While new coach Tommy Lloyd retained Arizona alums Jack Murphy and Jason Terry as assistant coaches, his support staff not surprisingly will have a strong Gonzaga flavor.
Arizona announced Wednesday that Lloyd, the former Gonzaga assistant coach, has hired TJ Benson, Gonzaga’s coordinator of basketball administration last season; Ken Nakagawa, the Zags’ video coordinator last season, and former Gonzaga walk-on Rem Bakamus.
Benson was officially named UA’s special assistant to the head coach and recruiting coordinator, a role that was advertised as “director of basketball operations” in the UA’s job posting site, while Nakagawa will be UA’s director of advanced scouting and Bakamus the Wildcats’ director of player development.
The three hires will essentially replace operations director Ryan Reynolds, on-campus/analytics director David Miller and student-athlete development director Anthony Richards. However, Reynolds will be retained in an assistant AD role outside men’s basketball.
Gonzaga’s coordinator of basketball administration last season, Benson was a former assistant coach at Grand Canyon, where his younger brother Casey transferred after having helped Oregon reach the 2017 Final Four.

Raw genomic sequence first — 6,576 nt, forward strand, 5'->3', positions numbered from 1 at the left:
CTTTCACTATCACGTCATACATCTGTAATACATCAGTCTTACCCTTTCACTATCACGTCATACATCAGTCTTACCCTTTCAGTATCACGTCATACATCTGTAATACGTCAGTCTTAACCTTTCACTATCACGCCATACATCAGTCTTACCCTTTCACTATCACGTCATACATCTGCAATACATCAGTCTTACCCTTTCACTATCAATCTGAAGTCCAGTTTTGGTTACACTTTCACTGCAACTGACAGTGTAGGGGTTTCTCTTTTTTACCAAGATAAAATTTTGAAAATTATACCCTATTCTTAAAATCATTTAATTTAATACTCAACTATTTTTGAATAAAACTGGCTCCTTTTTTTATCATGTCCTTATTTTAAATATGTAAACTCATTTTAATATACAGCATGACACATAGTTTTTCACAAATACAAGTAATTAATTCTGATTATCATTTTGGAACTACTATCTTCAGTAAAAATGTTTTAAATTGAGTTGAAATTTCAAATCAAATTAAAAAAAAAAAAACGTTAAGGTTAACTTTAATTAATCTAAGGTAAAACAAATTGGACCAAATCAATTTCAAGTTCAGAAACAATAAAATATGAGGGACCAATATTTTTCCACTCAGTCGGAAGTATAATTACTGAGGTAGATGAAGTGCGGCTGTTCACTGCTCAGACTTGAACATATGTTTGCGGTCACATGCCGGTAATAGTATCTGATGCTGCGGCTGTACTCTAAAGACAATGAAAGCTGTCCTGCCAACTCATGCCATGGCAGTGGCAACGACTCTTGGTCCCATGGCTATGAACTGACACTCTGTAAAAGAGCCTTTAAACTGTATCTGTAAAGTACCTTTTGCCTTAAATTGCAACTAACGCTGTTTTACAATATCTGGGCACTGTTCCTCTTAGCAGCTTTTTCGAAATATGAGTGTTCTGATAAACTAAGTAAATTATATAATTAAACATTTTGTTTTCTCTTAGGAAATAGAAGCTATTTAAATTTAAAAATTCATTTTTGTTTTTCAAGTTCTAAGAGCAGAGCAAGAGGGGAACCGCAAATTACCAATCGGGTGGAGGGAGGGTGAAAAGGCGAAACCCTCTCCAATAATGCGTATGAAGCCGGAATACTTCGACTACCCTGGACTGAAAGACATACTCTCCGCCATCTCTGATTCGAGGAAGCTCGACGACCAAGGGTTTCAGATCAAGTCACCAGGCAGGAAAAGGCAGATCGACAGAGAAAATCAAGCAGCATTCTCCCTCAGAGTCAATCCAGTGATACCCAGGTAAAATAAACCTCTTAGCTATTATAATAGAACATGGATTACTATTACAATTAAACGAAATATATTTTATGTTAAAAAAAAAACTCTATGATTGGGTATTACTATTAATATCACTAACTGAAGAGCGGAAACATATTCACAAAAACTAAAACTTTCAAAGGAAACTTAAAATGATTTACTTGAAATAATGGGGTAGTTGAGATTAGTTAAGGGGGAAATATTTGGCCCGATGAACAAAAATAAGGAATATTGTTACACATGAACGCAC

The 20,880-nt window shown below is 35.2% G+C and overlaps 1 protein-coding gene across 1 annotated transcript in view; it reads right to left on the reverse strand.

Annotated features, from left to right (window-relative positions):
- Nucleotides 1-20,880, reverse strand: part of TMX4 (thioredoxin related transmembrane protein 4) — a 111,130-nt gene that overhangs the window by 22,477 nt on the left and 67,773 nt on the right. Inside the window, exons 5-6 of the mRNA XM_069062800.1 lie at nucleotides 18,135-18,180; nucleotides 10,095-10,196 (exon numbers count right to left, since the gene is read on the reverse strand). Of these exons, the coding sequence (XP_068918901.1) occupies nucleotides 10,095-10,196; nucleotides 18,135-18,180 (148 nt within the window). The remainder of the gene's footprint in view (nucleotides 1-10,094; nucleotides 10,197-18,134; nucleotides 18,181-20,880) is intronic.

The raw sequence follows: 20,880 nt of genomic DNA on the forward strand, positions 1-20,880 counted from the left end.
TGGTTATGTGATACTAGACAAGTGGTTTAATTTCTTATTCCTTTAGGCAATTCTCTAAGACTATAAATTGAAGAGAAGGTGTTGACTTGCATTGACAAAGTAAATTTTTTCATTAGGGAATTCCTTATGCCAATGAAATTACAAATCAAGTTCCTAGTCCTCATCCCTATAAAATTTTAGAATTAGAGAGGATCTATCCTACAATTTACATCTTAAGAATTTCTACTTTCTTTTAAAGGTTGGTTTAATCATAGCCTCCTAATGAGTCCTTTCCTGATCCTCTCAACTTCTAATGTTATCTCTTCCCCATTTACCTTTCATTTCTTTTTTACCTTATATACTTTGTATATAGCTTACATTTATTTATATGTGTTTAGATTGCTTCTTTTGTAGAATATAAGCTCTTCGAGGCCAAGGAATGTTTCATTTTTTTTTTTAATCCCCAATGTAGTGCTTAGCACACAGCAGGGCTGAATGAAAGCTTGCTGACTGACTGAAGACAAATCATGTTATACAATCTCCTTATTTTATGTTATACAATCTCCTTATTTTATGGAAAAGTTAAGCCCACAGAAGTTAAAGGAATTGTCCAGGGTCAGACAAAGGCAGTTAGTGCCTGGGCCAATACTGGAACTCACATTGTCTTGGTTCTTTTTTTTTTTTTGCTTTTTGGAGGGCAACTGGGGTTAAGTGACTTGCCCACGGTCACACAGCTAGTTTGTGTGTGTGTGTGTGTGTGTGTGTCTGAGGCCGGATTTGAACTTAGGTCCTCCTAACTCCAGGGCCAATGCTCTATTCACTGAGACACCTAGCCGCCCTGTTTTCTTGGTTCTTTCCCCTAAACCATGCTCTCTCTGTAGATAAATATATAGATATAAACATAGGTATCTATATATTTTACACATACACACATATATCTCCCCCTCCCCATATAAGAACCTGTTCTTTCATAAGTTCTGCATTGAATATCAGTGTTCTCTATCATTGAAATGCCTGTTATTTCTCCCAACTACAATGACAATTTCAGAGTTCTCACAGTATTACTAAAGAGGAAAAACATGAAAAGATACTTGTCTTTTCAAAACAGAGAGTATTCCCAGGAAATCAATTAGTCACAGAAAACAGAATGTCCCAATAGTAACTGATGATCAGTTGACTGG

TJ Benson played at Mesa Community College, Weber State and GCU, graduating from Weber State in 2009. He served as an assistant director of basketball operations at Boise State in 2011-12 before spending the next seven at GCU as operations director and assistant coach.
“He was a great asset to the program at Gonzaga and I’m thrilled he is joining our staff here at Arizona,” Lloyd said of Benson in a statement. “He has a wide range of experience and is from the state of Arizona so it’s great that he is able to come back home and help our program.”
Nakagawa was a graduate assistant at Gonzaga for two seasons before spending the last three as the Zags’ video coordinator. He is a 2016 graduate of Long Beach State, where he served as a manager and graduate assistant under head coach Dan Monson, the former Gonzaga head coach.